Air Canada is cutting more than 15 per cent of its scheduled flights in July and August as airports face lengthy delays and cancellations amid an overwhelming travel resurgence.
The move will see 154 flights per day on average dropped from the airline’s schedule — already operating at 80 per cent of pre-pandemic levels — affecting hundreds of thousands of passengers. The flights link mainly to its Toronto and Montreal hubs, and are all on domestic or Canada-U.S. routes, the company said in an email Wednesday.
“This was not an easy decision, as it will result in additional flight cancellations that will have a negative impact on some customers,” chief executive Michael Rousseau said in a statement.
“But doing this in advance allows affected customers to take time to make other arrangements in an orderly manner, rather than have their travel disrupted shortly before or during their journey, with few alternatives available.”
The slimmed-down schedule is marked mainly by frequency reductions that affect evening and late-night flights on smaller planes, Air Canada said. International flights remain unaffected except for some timing changes to reduce flying at peak times and even out passenger flow.
Comparing backed-up airports and flight schedules to other global industries where companies “are struggling to restart, unclog supply chains and meetpent-updemand,” Rousseau said Air Canada foresaw much of the strain now weighing on global aviation networks.
“Yet, despite detailed and careful planning, the largest and fastest scale of hiring in our history, as well as investments in aircraft and equipment, it is now clear that Air Canada’s operations too have been disrupted by the industry’s complex and unavoidable challenges,” he said.
“The result has been flight cancellations and customer service shortfalls on our part that we would never have intended for our customers or for our employees, and for which we sincerely apologize.”
Problems escalated across the airline sectorthis month, despite a federal hiring spree of security and customs officers and a pause on randomized COVID-19 testing, which had caused bottlenecks for international arrivals.
A majority of domestic flights to Canada’s busiest airports were delayed or cancelled over the past week as the effects of an overloaded international network continued to ripple across the country.
Some 54 per cent of flights to the four largest airports were bumped off schedule in the seven days between June 22 and 28, according to analytics firm Data Wazo.
Toronto’s Pearson airport topped the list, with 51 per cent of flights delayed — more than 700 — and 12 per cent cancelled. Montreal was runner-up at 43 per cent delayed and 15 per cent cancelled.
Three Air Canada routes will be temporarily suspended between Montreal and Pittsburgh, Baltimore and Kelowna, B.C., and one from Toronto to Fort McMurray, Alta., the carrier said.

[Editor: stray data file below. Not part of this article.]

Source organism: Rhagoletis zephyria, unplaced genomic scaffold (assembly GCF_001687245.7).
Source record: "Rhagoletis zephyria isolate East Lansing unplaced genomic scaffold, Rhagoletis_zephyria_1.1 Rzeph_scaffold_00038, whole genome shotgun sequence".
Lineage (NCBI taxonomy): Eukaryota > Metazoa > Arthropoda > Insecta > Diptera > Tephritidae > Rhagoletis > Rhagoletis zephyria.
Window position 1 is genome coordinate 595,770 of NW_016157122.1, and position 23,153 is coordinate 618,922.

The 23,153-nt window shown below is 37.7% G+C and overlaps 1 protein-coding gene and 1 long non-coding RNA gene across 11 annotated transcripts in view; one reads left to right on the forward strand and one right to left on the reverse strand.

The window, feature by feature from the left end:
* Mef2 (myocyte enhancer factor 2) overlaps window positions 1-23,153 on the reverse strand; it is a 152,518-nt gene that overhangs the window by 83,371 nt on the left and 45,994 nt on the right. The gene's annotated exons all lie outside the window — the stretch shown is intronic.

Before the changes it operated about 1,000 flights a day on average, the Montreal-based company said.
Airlines and the federal government have been scrambling to respond to scenes of endless lines, flight disruptions, lost luggage and daily turmoil at airports — particularly at Pearson — a problem the aviation industry has blamed on a shortage of federal security and customs officers.
But Philippe Rainville, CEO of Montreal’s airport authority, said in an interview Wednesday that many of those hires — 900-plus for security screeners — are now in place, yet delays and cancellations persist. Flight disruptions abroad play a big role in continuing to knock domestic schedules off course, he said.
“It’s a consequence of the delay in international flights,” he said. “To delay a domestic flight is a lot easier because flying to major hubs in Europe, the slots are very tight. Domestically, we’ve got a lot more leeway.”
Before Air Canada’s announcement, Rainville expected passenger volumes through Montreal to hit 80 per cent of 2019 levels, though peak times are already on par with three years ago. The airport was planning for about 16 million travellers versus 20.3 million in 2019.
Kinks in one part of the air travel pipeline can snarl others, with overflowing customs areas stopping flight crews from disembarking, for example, or a lack of airline customer service agents exacerbating delays.
Luggage is an especially sticky problem, with a shortage of baggage handlers to shuttle suitcases from late arrivals to connecting planes amid last-minute gate changes.
Passengers say they receive last-minute emails informing them of repeated delays, aircraft changes or rebookings scheduled days after the original departure time. Reasons cited run the gamut from absent pilots to unplanned mechanical maintenance.
—Christopher Reynolds, The Canadian Press